Update, 5:15 Eastern, 8/5/11: Here’s that archived audio (top left corner).
From the notice for the article, “Trade-off between Virulence and Aggressiveness in Plasmopara halstedii (Sunflower Downy Mildew),” by Nachaat Sakr: Continue reading Plant paper pulled over authorship concerns
Today marks the 1-year anniversary of the launch of Retraction Watch. We’d like to thank our readers, tipsters, and fans for your support and feedback — and our helpful critics who have spurred us to do better.
Over the past 12 months we’ve written more than 250 posts about retractions ranging from the extraordinary — think Joachim Boldt and his 90-odd withdrawals, and the Byzantine case of Silvia Bulfone-Paus — to the trivial (much of the plagiarism, for instance); the laudable (a swift one in the Journal of the National Cancer Institute, to pick one) to the ludicrous (the reason for that retraction is “none of your damn business,” one editor told us).
We haven’t done a careful count — more on more rigorous indexing later — but those posts cover something like 200 retractions, given that there are more than 120 between just Boldt, Bulfone-Paus, and Naoki Mori. That is unusually high activity for a 12-month period; the annual average for the previous 10 years was about 80. (Let us be the first to point out that any correlation between our founding and that high number does not imply causation.)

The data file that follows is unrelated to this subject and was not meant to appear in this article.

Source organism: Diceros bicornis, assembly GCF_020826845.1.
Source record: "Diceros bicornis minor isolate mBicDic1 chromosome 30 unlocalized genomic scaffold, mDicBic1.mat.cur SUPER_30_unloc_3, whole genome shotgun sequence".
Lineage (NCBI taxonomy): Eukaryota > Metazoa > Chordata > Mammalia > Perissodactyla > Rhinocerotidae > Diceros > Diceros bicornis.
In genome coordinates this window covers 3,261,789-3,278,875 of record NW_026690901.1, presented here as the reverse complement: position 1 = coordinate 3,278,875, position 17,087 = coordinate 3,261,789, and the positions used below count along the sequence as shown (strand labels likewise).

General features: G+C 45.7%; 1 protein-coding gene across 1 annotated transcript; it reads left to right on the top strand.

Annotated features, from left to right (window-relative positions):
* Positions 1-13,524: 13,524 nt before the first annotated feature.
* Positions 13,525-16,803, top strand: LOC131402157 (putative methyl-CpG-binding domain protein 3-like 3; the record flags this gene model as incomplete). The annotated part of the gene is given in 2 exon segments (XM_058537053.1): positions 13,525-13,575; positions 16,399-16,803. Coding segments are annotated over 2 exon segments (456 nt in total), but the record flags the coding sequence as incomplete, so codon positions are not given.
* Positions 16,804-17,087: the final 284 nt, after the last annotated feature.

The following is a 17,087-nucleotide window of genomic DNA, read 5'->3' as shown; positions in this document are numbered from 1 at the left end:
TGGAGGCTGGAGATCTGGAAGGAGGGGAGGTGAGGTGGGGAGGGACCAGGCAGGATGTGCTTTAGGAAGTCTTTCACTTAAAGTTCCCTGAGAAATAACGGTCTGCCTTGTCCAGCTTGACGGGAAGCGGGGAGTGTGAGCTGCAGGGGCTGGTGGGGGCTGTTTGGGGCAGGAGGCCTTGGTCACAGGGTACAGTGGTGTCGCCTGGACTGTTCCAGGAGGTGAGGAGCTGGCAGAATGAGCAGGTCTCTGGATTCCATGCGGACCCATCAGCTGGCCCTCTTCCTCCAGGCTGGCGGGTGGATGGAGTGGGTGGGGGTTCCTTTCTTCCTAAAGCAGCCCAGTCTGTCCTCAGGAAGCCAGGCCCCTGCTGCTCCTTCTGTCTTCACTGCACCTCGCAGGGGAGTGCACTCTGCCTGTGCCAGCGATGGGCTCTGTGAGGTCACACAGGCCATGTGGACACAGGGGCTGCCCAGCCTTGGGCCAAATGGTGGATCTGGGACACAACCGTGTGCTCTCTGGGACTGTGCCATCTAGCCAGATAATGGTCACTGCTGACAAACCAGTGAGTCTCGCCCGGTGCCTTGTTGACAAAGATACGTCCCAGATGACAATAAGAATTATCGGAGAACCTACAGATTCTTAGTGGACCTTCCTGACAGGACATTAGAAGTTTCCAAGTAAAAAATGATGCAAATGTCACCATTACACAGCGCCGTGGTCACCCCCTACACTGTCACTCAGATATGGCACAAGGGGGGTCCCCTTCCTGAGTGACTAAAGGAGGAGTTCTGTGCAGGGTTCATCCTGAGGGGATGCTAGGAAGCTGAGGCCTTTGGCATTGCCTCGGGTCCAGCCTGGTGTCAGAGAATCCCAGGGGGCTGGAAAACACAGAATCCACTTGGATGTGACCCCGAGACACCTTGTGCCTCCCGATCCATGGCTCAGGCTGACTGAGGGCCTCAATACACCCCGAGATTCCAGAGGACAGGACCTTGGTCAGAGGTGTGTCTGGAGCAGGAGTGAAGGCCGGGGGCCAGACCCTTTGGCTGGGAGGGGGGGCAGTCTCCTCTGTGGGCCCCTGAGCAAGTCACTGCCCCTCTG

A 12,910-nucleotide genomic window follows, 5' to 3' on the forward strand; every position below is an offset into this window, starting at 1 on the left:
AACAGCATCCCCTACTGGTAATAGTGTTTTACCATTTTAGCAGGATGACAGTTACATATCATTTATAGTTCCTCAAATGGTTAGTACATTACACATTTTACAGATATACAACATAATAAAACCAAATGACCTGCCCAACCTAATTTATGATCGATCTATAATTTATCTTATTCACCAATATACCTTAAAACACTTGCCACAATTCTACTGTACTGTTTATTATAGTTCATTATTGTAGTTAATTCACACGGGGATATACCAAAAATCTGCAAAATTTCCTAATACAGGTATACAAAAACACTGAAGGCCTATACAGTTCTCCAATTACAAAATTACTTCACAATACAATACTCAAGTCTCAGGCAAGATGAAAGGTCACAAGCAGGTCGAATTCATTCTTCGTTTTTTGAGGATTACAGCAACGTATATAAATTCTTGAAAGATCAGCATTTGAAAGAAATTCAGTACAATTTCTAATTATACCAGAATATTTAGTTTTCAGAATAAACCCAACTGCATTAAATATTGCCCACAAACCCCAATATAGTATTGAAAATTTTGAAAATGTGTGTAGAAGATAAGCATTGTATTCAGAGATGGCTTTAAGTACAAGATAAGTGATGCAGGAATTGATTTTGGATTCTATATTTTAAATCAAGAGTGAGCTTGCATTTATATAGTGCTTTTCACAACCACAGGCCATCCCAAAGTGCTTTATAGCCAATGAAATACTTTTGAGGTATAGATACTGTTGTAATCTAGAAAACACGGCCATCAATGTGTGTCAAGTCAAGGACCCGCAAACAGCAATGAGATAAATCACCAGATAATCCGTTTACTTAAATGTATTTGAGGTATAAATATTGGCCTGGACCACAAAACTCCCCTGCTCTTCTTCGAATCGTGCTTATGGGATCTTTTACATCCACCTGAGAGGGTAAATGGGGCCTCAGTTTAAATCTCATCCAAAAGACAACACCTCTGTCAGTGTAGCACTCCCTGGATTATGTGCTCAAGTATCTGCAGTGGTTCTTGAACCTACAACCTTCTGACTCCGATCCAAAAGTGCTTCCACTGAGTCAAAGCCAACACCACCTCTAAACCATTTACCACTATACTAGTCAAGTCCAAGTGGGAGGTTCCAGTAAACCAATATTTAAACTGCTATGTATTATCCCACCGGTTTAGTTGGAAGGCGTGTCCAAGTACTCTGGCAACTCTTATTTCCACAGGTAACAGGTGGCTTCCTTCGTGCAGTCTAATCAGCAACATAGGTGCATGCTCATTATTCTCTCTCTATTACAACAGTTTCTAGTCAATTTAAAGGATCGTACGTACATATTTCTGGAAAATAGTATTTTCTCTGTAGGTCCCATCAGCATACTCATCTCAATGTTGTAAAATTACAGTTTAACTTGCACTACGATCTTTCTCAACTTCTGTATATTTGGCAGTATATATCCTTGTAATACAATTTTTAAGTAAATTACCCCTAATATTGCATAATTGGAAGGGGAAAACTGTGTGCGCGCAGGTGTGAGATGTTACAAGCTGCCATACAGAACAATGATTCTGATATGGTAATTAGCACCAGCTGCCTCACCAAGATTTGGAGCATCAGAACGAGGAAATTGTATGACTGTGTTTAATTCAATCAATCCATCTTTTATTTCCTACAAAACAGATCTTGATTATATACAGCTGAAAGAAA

We made a rather presumptuous promise when we started this project. Continue reading Happy anniversary, Retraction Watch: What we’ve learned, and what’s in store for year two
If there’s any group of subjects a scientist wouldn’t want to piss off, it would have to be Aussie-rules football and rugby players, who are tough enough to make a saltwater crocodile wish it was a belt. And when those guinea pigs are suffering from low back pain — well, we shudder to think.
The journal BMC Musculoskeletal Disorders has retracted two papers from a group of Australian researchers who appear to have lied about having received IRB approval for their studies of back pain in rough-sport athletes.
According to the first notice, for “Low back pain status in elite and semi-elite Australian football codes: a cross-sectional survey of football (soccer), Australian-Rules, rugby league, rugby union and non-athletic controls:” Continue reading A dingo ate my IRB form: Journal cries foul over Aussie-rules football and rugby papers that lied